Showering/Bathing:

  1. You may shower 24 hours after surgery, provided there is no wound drainage. Your dressing is waterproof. Once you have removed the bandage, you can allow the shower water to run down the incision. There is no need to cover the wound while in the shower.
  2. You should not scrub the incision. Be sure to pat the incision dry with a towel after showering.
  3. If wound drainage is noted, you should sponge bathe instead of showering until the drainage resolves.
  4. Any submersion in water, including a bath, jacuzzi, or swimming is not permitted during the first 6 weeks.

Diet:

Resume your regular home diet.

Be sure you have a well-rounded diet with plenty of protein to aid in wound healing.

Diabetics: Make sure you keep blood sugars below 140 to promote healing.

Post-operative medications:

  1. You will be discharged with pain medication(s) and a stool softener. Please follow the instructions regarding these medications as provided by your nurse at the hospital. Please note that most narcotic pain medications have side effects that may include nausea, vomiting, sedation, dizzy spells, and/or constipation. If you experience any of these side effects to a severe extent, you should contact our office.
  2. If you are suffering from constipation following your surgery, you may try taking both a stool softener and laxative together. A high fiber diet, as well as adequate hydration is also advised.
  3. You should stop taking your opiate pain medication whenever you feel you can. A good way to wean off the pain medication is to cut the doses in half, or increase the time between doses. For example, if you are taking 1 tablet every 4 hours extend that time to every 6 hours, then every 8 hours and so on.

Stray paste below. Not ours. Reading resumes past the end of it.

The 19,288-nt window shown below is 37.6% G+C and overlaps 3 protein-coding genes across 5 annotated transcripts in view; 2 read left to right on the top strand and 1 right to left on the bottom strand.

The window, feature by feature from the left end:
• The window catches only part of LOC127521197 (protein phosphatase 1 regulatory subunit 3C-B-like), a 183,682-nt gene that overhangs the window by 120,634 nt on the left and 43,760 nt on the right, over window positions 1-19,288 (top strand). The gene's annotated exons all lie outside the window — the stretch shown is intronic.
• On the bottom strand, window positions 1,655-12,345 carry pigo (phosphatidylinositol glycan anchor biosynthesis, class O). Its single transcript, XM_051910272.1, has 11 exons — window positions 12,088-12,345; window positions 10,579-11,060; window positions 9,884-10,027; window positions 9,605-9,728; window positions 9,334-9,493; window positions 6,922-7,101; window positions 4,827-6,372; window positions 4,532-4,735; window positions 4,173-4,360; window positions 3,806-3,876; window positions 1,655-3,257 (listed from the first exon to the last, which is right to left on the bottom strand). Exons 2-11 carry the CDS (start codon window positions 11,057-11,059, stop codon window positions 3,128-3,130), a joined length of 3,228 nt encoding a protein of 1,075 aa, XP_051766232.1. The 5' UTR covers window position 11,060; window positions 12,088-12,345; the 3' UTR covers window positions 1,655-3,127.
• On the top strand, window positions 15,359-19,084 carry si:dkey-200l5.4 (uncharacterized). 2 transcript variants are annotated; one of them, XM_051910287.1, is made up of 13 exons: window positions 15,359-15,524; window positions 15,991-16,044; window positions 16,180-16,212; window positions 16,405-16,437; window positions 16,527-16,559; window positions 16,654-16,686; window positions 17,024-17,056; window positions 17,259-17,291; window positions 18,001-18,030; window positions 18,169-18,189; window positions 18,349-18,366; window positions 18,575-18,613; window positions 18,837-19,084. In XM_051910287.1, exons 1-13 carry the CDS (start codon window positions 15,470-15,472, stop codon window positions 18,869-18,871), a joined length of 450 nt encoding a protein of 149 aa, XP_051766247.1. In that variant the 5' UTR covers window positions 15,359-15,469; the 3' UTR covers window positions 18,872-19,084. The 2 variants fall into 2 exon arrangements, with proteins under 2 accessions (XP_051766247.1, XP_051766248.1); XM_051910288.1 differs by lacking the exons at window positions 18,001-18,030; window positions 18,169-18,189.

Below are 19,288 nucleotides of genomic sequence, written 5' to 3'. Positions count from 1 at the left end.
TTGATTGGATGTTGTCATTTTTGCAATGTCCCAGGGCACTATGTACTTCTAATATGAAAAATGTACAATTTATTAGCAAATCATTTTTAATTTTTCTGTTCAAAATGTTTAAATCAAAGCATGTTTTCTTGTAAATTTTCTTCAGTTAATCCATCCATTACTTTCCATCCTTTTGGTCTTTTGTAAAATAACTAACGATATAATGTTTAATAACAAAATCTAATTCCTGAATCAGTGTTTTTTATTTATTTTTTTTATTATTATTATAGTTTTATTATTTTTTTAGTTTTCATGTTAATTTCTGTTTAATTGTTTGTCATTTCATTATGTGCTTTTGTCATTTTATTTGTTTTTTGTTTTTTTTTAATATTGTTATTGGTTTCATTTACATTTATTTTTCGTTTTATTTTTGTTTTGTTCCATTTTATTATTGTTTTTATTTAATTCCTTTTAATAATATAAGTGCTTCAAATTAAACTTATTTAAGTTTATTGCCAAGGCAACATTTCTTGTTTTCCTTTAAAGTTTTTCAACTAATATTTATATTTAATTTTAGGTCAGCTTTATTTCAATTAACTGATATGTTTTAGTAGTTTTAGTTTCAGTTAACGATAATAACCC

4. Unless instructed otherwise by our office, the use of any non-steroid anti-inflammatory medications besides Celebrex or Mobic including Aleve, Advil, Motrin, etc. should be avoided while taking your prescribed blood thinner to prevent bleeding. Unless otherwise instructed, you will take Mobic daily or Celebrex twice daily for 28 days.
  5. A major, yet preventable, complication of Orthopaedic Surgery is a blood clot (DVT). You have been provided with a prescription for ONE of the following to prevent a potential blood clot:
    1. Aspirin 81 mg, to be taken twice a day, with food, for 28 days. Please note that this medication make cause an upset stomach or acid reflux. Please take an antacid to help prevent and alleviate these symptoms. You have been prescribed one, but there are many different over the counter options you can choose from.
    2. OR:

    3. Eliquis 2.5 mg, to be taken twice a day or Xarelto 10 mg daily for 28 days. You were placed on one of these if you were taking one prior to surgery or are considered higher than normal risk for developing a blood clot.

      OR:

    4. Xarelto 10mg per day for a total of 28 days.
  6. You should restart all of your prescription medications once discharged unless specifically instructed otherwise.
  7. Herbal supplements may be restarted 2 weeks after surgery.
  8. If you have been given Coumadin as a blood thinner, please follow-up with your internist within the first 2 days after discharge so the medication can be appropriately dosed.

Pain Control:

Stay on top of your pain for the first 48 hours. Set your alarm throughout the day and night to keep on schedule. It can take 6-8 hours to get your pain under control if you get behind.

**It is important to take all non-narcotic pain medication prior to taking tramadol or oxycodone

Acetaminophen (Tylenol) 500 mg:

  • This is an analgesic medication for pain relief.
  • Take two tablets every six hours on a scheduled basis, not as needed.
  • Do not take more than 4000 mg a day

Celebrex 200 mg or Mobic 15 mg: